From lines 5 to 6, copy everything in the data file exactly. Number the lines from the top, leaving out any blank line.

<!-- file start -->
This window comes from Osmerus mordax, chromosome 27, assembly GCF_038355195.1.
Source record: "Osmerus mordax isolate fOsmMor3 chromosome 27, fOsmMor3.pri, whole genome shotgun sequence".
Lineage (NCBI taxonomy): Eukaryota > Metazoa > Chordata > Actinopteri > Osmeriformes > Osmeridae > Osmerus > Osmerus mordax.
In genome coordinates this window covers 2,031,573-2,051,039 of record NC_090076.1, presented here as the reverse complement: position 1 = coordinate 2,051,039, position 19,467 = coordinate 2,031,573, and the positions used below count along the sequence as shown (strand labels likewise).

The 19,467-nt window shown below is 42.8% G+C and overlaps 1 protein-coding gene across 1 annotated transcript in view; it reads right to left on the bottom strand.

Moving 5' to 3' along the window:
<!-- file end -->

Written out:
The 19,467-nt window shown below is 42.8% G+C and overlaps 1 protein-coding gene across 1 annotated transcript in view; it reads right to left on the bottom strand.

Moving 5' to 3' along the window: